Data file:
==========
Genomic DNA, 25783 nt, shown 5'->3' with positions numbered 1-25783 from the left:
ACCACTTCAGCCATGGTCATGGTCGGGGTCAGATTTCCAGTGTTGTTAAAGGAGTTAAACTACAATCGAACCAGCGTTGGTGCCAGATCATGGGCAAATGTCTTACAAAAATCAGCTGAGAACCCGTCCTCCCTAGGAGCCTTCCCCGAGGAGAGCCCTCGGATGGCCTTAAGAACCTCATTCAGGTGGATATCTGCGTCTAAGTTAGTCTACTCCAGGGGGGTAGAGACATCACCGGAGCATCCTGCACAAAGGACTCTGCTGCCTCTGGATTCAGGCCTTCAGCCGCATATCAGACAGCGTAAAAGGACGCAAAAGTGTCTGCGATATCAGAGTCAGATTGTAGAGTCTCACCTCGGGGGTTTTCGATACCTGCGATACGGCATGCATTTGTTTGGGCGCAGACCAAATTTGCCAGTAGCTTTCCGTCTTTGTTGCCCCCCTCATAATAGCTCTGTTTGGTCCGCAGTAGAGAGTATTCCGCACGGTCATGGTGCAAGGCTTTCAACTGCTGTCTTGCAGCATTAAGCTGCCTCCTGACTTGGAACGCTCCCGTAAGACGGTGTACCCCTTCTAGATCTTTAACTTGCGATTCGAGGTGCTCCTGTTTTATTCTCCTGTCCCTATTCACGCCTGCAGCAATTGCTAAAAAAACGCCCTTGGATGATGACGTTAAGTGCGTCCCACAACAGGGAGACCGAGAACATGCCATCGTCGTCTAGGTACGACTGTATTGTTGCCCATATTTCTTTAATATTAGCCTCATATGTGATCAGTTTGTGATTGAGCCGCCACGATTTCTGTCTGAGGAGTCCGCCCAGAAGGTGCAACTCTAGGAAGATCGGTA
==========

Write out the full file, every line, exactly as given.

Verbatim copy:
Genomic DNA, 25783 nt, shown 5'->3' with positions numbered 1-25783 from the left:
ACCACTTCAGCCATGGTCATGGTCGGGGTCAGATTTCCAGTGTTGTTAAAGGAGTTAAACTACAATCGAACCAGCGTTGGTGCCAGATCATGGGCAAATGTCTTACAAAAATCAGCTGAGAACCCGTCCTCCCTAGGAGCCTTCCCCGAGGAGAGCCCTCGGATGGCCTTAAGAACCTCATTCAGGTGGATATCTGCGTCTAAGTTAGTCTACTCCAGGGGGGTAGAGACATCACCGGAGCATCCTGCACAAAGGACTCTGCTGCCTCTGGATTCAGGCCTTCAGCCGCATATCAGACAGCGTAAAAGGACGCAAAAGTGTCTGCGATATCAGAGTCAGATTGTAGAGTCTCACCTCGGGGGTTTTCGATACCTGCGATACGGCATGCATTTGTTTGGGCGCAGACCAAATTTGCCAGTAGCTTTCCGTCTTTGTTGCCCCCCTCATAATAGCTCTGTTTGGTCCGCAGTAGAGAGTATTCCGCACGGTCATGGTGCAAGGCTTTCAACTGCTGTCTTGCAGCATTAAGCTGCCTCCTGACTTGGAACGCTCCCGTAAGACGGTGTACCCCTTCTAGATCTTTAACTTGCGATTCGAGGTGCTCCTGTTTTATTCTCCTGTCCCTATTCACGCCTGCAGCAATTGCTAAAAAAACGCCCTTGGATGATGACGTTAAGTGCGTCCCACAACAGGGAGACCGAGAACATGCCATCGTCGTCTAGGTACGACTGTATTGTTGCCCATATTTCTTTAATATTAGCCTCATATGTGATCAGTTTGTGATTGAGCCGCCACGATTTCTGTCTGAGGAGTCCGCCCAGAAGGTGCAACTCTAGGAAGATCGGTA